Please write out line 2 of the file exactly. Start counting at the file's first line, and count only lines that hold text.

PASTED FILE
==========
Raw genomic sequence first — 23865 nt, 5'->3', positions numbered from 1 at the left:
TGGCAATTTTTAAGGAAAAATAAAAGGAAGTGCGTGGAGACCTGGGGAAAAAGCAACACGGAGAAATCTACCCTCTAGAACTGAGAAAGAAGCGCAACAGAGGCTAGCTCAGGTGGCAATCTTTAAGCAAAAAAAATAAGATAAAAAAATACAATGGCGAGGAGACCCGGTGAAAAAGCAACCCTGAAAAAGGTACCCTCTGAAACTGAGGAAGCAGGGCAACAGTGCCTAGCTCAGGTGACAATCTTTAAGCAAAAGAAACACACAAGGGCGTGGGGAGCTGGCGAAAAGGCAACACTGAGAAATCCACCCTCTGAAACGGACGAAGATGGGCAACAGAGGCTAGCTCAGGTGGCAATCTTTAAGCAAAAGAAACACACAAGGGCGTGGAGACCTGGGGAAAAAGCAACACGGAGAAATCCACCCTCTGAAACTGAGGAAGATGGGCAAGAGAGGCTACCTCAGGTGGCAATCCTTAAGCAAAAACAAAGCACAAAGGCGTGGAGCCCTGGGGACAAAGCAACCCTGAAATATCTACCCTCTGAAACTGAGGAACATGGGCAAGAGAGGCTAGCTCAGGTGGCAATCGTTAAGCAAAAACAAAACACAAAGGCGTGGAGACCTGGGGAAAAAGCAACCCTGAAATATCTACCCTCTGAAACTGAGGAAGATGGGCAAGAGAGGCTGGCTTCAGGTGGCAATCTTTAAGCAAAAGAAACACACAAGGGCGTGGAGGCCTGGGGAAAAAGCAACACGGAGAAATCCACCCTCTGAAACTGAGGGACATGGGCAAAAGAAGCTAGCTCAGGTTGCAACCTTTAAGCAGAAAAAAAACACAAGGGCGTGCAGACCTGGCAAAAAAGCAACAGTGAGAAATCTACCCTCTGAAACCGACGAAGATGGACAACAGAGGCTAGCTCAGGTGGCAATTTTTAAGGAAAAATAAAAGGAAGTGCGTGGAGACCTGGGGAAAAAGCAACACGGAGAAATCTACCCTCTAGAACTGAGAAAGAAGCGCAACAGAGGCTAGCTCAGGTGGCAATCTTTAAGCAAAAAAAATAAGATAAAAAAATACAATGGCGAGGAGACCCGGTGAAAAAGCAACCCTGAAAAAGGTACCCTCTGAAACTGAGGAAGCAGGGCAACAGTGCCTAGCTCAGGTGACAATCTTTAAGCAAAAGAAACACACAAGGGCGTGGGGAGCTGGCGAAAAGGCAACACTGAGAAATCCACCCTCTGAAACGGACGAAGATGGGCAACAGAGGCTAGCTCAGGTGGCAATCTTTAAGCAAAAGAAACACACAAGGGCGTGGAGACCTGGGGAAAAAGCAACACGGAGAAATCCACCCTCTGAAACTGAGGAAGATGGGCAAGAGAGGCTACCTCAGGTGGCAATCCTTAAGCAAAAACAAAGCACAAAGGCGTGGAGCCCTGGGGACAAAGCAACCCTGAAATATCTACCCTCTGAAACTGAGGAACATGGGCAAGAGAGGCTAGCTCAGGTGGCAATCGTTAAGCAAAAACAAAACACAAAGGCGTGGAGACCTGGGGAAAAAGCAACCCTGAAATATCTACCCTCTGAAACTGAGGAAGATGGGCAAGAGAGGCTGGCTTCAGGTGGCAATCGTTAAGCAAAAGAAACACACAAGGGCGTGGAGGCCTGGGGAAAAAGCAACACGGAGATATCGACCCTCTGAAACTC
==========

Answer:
TGGCAATTTTTAAGGAAAAATAAAAGGAAGTGCGTGGAGACCTGGGGAAAAAGCAACACGGAGAAATCTACCCTCTAGAACTGAGAAAGAAGCGCAACAGAGGCTAGCTCAGGTGGCAATCTTTAAGCAAAAAAAATAAGATAAAAAAATACAATGGCGAGGAGACCCGGTGAAAAAGCAACCCTGAAAAAGGTACCCTCTGAAACTGAGGAAGCAGGGCAACAGTGCCTAGCTCAGGTGACAATCTTTAAGCAAAAGAAACACACAAGGGCGTGGGGAGCTGGCGAAAAGGCAACACTGAGAAATCCACCCTCTGAAACGGACGAAGATGGGCAACAGAGGCTAGCTCAGGTGGCAATCTTTAAGCAAAAGAAACACACAAGGGCGTGGAGACCTGGGGAAAAAGCAACACGGAGAAATCCACCCTCTGAAACTGAGGAAGATGGGCAAGAGAGGCTACCTCAGGTGGCAATCCTTAAGCAAAAACAAAGCACAAAGGCGTGGAGCCCTGGGGACAAAGCAACCCTGAAATATCTACCCTCTGAAACTGAGGAACATGGGCAAGAGAGGCTAGCTCAGGTGGCAATCGTTAAGCAAAAACAAAACACAAAGGCGTGGAGACCTGGGGAAAAAGCAACCCTGAAATATCTACCCTCTGAAACTGAGGAAGATGGGCAAGAGAGGCTGGCTTCAGGTGGCAATCTTTAAGCAAAAGAAACACACAAGGGCGTGGAGGCCTGGGGAAAAAGCAACACGGAGAAATCCACCCTCTGAAACTGAGGGACATGGGCAAAAGAAGCTAGCTCAGGTTGCAACCTTTAAGCAGAAAAAAAACACAAGGGCGTGCAGACCTGGCAAAAAAGCAACAGTGAGAAATCTACCCTCTGAAACCGACGAAGATGGACAACAGAGGCTAGCTCAGGTGGCAATTTTTAAGGAAAAATAAAAGGAAGTGCGTGGAGACCTGGGGAAAAAGCAACACGGAGAAATCTACCCTCTAGAACTGAGAAAGAAGCGCAACAGAGGCTAGCTCAGGTGGCAATCTTTAAGCAAAAAAAATAAGATAAAAAAATACAATGGCGAGGAGACCCGGTGAAAAAGCAACCCTGAAAAAGGTACCCTCTGAAACTGAGGAAGCAGGGCAACAGTGCCTAGCTCAGGTGACAATCTTTAAGCAAAAGAAACACACAAGGGCGTGGGGAGCTGGCGAAAAGGCAACACTGAGAAATCCACCCTCTGAAACGGACGAAGATGGGCAACAGAGGCTAGCTCAGGTGGCAATCTTTAAGCAAAAGAAACACACAAGGGCGTGGAGACCTGGGGAAAAAGCAACACGGAGAAATCCACCCTCTGAAACTGAGGAAGATGGGCAAGAGAGGCTACCTCAGGTGGCAATCCTTAAGCAAAAACAAAGCACAAAGGCGTGGAGCCCTGGGGACAAAGCAACCCTGAAATATCTACCCTCTGAAACTGAGGAACATGGGCAAGAGAGGCTAGCTCAGGTGGCAATCGTTAAGCAAAAACAAAACACAAAGGCGTGGAGACCTGGGGAAAAAGCAACCCTGAAATATCTACCCTCTGAAACTGAGGAAGATGGGCAAGAGAGGCTGGCTTCAGGTGGCAATCGTTAAGCAAAAGAAACACACAAGGGCGTGGAGGCCTGGGGAAAAAGCAACACGGAGATATCGACCCTCTGAAACTC